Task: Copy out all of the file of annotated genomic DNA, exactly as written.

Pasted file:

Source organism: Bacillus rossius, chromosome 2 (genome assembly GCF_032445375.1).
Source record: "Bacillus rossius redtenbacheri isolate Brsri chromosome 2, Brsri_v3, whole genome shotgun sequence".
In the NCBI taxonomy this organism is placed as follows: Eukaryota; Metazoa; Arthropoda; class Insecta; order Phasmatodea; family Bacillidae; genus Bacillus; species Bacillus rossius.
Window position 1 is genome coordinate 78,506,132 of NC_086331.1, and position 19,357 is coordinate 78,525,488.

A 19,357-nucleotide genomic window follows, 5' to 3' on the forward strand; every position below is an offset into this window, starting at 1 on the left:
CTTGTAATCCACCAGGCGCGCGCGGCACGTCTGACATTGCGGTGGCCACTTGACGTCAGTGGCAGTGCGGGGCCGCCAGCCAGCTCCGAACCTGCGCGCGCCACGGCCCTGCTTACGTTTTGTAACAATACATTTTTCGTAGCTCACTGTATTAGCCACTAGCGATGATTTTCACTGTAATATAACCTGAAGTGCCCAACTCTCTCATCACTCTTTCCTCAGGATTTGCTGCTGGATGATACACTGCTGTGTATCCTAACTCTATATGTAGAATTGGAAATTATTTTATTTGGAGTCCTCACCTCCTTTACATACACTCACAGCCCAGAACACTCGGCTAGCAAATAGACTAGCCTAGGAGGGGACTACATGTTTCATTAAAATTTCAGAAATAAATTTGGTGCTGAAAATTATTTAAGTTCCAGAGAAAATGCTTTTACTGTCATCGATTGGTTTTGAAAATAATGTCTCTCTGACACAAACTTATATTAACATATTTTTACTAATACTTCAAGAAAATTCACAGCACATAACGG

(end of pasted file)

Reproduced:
Source organism: Bacillus rossius, chromosome 2 (genome assembly GCF_032445375.1).
Source record: "Bacillus rossius redtenbacheri isolate Brsri chromosome 2, Brsri_v3, whole genome shotgun sequence".
In the NCBI taxonomy this organism is placed as follows: Eukaryota; Metazoa; Arthropoda; class Insecta; order Phasmatodea; family Bacillidae; genus Bacillus; species Bacillus rossius.
Window position 1 is genome coordinate 78,506,132 of NC_086331.1, and position 19,357 is coordinate 78,525,488.

A 19,357-nucleotide genomic window follows, 5' to 3' on the forward strand; every position below is an offset into this window, starting at 1 on the left:
CTTGTAATCCACCAGGCGCGCGCGGCACGTCTGACATTGCGGTGGCCACTTGACGTCAGTGGCAGTGCGGGGCCGCCAGCCAGCTCCGAACCTGCGCGCGCCACGGCCCTGCTTACGTTTTGTAACAATACATTTTTCGTAGCTCACTGTATTAGCCACTAGCGATGATTTTCACTGTAATATAACCTGAAGTGCCCAACTCTCTCATCACTCTTTCCTCAGGATTTGCTGCTGGATGATACACTGCTGTGTATCCTAACTCTATATGTAGAATTGGAAATTATTTTATTTGGAGTCCTCACCTCCTTTACATACACTCACAGCCCAGAACACTCGGCTAGCAAATAGACTAGCCTAGGAGGGGACTACATGTTTCATTAAAATTTCAGAAATAAATTTGGTGCTGAAAATTATTTAAGTTCCAGAGAAAATGCTTTTACTGTCATCGATTGGTTTTGAAAATAATGTCTCTCTGACACAAACTTATATTAACATATTTTTACTAATACTTCAAGAAAATTCACAGCACATAACGG